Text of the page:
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18 Feb 2009, 10:22 pm

Chicken McNuggets or Chicken Tenders?

Purse or Pocketbook?

Bathroom or Watercloset?

Shopping Cart or Shopping Trolley?

:roll:


Take your pick. Let the pedantry begin.



Orwell
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19 Feb 2009, 9:36 am

lau wrote:
Pedant here.... I can't resist picking you up on this, Orwell.

First paragraph: "disorder".

Second paragraph: "disability".

The word "disorder" implies that there is something "wrong" with me - that I fail to be in proper "order". That I am somehow broken. I don't much like being called disordered. I don't think I am.

The second word, "disability", particularly when interpreted in its social sense - of finding myself less able to cope within the "normal" range of society's expectations - that I find perfectly acceptable. I'm fine with being called disabled - it is a reasonable description of how I feel.

OK, fair enough.

Who here doesn't have sensory integration disorder? Then why the insistence "I'm not disordered"? Sensory problems certainly are a disorder.


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19 Feb 2009, 9:38 am

AmberEyes wrote:
Even though I have extreme weaknesses with social situations I would much rather if was called a "difference" or a "condition" anything that would stop people ganging up against me with condescending negativity that I don't need.

I hate the term "condition." It's probably the worst euphemism I've heard for various psychological diagnoses.


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19 Feb 2009, 9:44 am

Orwell wrote:
AmberEyes wrote:
Even though I have extreme weaknesses with social situations I would much rather if was called a "difference" or a "condition" anything that would stop people ganging up against me with condescending negativity that I don't need.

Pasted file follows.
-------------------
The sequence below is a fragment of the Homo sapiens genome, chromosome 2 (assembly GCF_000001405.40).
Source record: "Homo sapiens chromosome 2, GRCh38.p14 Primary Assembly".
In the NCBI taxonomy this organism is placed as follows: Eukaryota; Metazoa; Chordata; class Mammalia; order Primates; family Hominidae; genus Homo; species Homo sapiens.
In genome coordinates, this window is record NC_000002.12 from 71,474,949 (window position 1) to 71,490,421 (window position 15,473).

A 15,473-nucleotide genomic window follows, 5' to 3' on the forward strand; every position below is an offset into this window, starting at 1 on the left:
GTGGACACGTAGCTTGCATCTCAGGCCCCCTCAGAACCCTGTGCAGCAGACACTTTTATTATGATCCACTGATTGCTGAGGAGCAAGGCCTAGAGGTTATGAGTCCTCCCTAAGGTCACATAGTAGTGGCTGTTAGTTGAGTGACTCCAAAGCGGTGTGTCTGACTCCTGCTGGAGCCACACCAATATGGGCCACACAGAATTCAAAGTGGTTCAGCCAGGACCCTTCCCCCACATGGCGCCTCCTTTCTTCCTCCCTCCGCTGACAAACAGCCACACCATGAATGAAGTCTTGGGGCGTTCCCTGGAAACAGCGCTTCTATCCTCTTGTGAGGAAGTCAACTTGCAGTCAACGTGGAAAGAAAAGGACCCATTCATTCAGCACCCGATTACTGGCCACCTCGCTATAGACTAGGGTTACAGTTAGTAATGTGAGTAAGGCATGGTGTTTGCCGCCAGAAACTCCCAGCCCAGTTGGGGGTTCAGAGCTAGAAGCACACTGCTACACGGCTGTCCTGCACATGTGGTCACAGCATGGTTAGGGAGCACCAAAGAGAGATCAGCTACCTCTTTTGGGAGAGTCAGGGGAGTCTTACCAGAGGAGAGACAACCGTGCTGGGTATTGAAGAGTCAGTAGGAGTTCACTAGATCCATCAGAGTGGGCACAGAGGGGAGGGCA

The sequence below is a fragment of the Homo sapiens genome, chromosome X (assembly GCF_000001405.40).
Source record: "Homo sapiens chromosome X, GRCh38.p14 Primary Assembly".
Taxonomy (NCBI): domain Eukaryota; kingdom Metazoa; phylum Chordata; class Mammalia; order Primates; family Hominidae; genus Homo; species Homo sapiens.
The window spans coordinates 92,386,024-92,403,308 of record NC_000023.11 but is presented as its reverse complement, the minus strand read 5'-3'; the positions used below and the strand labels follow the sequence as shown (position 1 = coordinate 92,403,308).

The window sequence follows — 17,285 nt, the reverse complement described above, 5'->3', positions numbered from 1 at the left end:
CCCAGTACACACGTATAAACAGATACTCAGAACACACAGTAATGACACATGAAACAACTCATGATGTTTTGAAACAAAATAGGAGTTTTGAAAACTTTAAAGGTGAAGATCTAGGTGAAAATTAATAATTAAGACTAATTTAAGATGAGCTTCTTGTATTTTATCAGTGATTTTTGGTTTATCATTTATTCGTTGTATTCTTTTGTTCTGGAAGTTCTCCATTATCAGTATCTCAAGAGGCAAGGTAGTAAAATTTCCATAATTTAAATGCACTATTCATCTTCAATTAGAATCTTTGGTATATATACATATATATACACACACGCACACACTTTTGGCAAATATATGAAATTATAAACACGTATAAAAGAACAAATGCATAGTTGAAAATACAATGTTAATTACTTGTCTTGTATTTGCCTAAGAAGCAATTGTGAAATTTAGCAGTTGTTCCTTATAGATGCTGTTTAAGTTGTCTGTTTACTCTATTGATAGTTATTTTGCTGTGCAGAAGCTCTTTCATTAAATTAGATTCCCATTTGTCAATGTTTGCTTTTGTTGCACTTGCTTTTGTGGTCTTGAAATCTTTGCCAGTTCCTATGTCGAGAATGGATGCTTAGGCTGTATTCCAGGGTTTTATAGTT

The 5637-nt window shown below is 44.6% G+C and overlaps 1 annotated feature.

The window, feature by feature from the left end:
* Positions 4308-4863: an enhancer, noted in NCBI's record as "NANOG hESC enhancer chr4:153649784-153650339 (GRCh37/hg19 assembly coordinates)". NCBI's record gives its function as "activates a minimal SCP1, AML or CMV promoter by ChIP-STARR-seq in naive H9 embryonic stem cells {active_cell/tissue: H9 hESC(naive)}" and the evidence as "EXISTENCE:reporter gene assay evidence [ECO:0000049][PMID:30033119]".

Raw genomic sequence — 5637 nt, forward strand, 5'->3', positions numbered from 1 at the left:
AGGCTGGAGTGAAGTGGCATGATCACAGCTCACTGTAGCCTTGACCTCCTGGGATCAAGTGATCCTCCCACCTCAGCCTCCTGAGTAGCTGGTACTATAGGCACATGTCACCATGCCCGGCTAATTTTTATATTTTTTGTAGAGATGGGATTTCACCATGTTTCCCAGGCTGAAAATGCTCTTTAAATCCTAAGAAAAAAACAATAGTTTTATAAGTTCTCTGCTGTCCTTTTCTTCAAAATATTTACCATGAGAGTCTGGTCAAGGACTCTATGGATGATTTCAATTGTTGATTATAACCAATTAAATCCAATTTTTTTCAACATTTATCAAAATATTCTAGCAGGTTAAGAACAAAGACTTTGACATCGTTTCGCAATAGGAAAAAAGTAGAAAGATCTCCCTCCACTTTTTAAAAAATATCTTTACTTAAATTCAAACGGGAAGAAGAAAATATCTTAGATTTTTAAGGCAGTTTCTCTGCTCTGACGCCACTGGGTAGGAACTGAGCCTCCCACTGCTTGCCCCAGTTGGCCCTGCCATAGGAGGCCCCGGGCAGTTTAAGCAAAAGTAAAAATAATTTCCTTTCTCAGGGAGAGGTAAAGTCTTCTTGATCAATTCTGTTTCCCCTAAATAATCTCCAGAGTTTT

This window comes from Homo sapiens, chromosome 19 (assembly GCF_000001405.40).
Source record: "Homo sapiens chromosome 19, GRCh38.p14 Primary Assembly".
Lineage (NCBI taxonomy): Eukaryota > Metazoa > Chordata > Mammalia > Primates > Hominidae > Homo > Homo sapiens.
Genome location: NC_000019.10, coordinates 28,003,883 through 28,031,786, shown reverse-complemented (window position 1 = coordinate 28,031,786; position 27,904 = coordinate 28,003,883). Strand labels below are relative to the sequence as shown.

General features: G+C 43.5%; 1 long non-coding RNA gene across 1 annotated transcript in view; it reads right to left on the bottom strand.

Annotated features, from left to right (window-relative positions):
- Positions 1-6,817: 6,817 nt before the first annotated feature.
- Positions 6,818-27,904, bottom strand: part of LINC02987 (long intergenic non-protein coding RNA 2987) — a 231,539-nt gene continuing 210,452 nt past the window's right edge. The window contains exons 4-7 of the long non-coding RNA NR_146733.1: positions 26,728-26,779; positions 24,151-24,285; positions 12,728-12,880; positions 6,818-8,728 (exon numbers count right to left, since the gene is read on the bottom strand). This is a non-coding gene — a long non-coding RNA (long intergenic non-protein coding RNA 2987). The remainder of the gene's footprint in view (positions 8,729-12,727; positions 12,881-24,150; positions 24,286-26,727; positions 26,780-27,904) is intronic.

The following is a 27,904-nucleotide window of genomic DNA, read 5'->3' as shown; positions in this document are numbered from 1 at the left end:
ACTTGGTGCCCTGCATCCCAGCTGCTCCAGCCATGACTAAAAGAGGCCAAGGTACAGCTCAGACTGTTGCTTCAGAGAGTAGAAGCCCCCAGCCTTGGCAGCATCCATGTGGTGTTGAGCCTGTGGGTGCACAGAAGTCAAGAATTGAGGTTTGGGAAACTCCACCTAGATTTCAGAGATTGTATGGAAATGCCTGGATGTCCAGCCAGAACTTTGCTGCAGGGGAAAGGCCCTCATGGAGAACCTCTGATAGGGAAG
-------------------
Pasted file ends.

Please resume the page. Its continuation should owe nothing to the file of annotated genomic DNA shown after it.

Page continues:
I hate the term "condition." It's probably the worst euphemism I've heard for various psychological diagnoses.


Eventually you'll encounter the condescending negativity associated with the the word "difference." That's owing to two things: human nature and the nature of language.



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19 Feb 2009, 9:51 am

slowmutant wrote:
Orwell wrote:
AmberEyes wrote:
Even though I have extreme weaknesses with social situations I would much rather if was called a "difference" or a "condition" anything that would stop people ganging up against me with condescending negativity that I don't need.

I hate the term "condition." It's probably the worst euphemism I've heard for various psychological diagnoses.


Eventually you'll encounter the condescending negativity associated with the the word "difference." That's owing to two things: human nature and the nature of language.

I think referring to it as a "difference" is just stupid, and haven't promoted that.


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21 Feb 2009, 2:47 pm

lau wrote:
The word "disorder" implies that there is something "wrong" with me - that I fail to be in proper "order". That I am somehow broken. I don't much like being called disordered. I don't think I am.


After having many years of being called "broken" myself, I completely agree with this sentiment. I am just me. Apparently some people aren't comfortable with this notion.

Like it or not, lay-people are going to attach negative value judgments to the word "disorder".

This negativity is one of the main reasons why I desperately wanted to ditch my dx in the first place. I wanted to be treated like a human being, not a list of negative criteria.



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22 Feb 2009, 1:47 am

No matter what a rose is called, it's still a rose.

And no matter what we are, we Aspies are still different from the other NTs and hence some nasty NTs can call us in any name they deem fit. So it doesn't really matter to me.



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22 Feb 2009, 2:12 pm

lau wrote:
The word "disorder" implies that there is something "wrong" with me - that I fail to be in proper "order". That I am somehow broken. I don't much like being called disordered. I don't think I am.


My sentiments exactly.